Hopeful signs of harmony in Egypt but a way to go

Egyptian academic Anne Zaki says ME crises have made the Church more intentional

By Mark Brolly

February 7 2019Stability and justice need to be held together in order to achieve religious, political and social harmony in Egypt and there were increasing signs that this was happening, an  evangelical theologian from Cairo said in Melbourne last month.

Ms Anne Zaki, Assistant Professor at the Evangelical Theological Seminary in Cairo, said the recent simultaneous inauguration by President Abdel Fattah al-Sisi of the largest cathedral in the Middle East and one of the largest mosques in Egypt’s new administrative capital near Cairo had sent out a very strong message of religious harmony and peaceful co-existence but the test would be how that was done into real-life situations away from the capital, where there were religious factions and tensions.

In a story posted on the website of Australia’s Anglican Primate, Melbourne’s Archbishop Philip Freier, the leader of Egypt’s Anglicans, Bishop Mouneer Hanna Anis, called the joint inauguration “an obvious statement of solidarity” and said: “We are one step closer to restoring the tolerant culture that Egypt has known for centuries. Only through loving our neighbours, seeking to understand them and working together for a better future will we achieve this beautiful Egypt we once knew.” See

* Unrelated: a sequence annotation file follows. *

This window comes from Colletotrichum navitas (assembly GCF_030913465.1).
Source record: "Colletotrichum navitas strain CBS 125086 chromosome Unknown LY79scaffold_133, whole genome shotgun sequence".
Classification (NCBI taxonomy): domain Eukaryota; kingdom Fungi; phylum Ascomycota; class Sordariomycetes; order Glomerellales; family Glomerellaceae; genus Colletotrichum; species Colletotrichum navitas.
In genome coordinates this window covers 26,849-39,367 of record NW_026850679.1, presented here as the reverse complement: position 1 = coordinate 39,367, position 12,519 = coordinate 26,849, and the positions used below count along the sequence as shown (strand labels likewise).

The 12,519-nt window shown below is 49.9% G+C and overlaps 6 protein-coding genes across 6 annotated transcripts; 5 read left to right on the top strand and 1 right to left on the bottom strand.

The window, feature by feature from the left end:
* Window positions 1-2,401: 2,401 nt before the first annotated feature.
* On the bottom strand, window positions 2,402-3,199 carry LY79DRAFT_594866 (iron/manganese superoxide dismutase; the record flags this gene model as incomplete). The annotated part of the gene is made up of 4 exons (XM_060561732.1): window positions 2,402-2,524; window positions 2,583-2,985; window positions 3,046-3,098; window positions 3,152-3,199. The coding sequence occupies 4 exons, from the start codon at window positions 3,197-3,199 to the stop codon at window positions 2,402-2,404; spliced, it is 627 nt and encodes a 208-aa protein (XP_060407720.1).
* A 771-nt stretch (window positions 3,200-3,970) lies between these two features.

Ms Zaki also welcomed the event but warned: “I think it’s important for real harmony to happen that stability and justice go hand-in-hand because simple stability could easily equal when the Bible says, ‘And they cry out “peace, peace” when there is no peace’.”

She was speaking to TMA at the Church Missionary Society’s (CMS’) annual Victorian Summer Under The Son (SUTS) conference, which was held from 16-19 January at Syndal Baptist Church. Ms Zaki, who has taught practical theology since 2003 and was visiting Australia for the first time, spoke at SUTS over three nights on “The Risk of Missions”, based on the Parable of the Talents in St Luke’s Gospel, chapter 19; “The Sacrifice of Missions”, based on the call of Peter from Luke, chapter five; and “The Inspiration of Missions”, based on the prayer of Jesus in the Gospel of St John, chapter 17.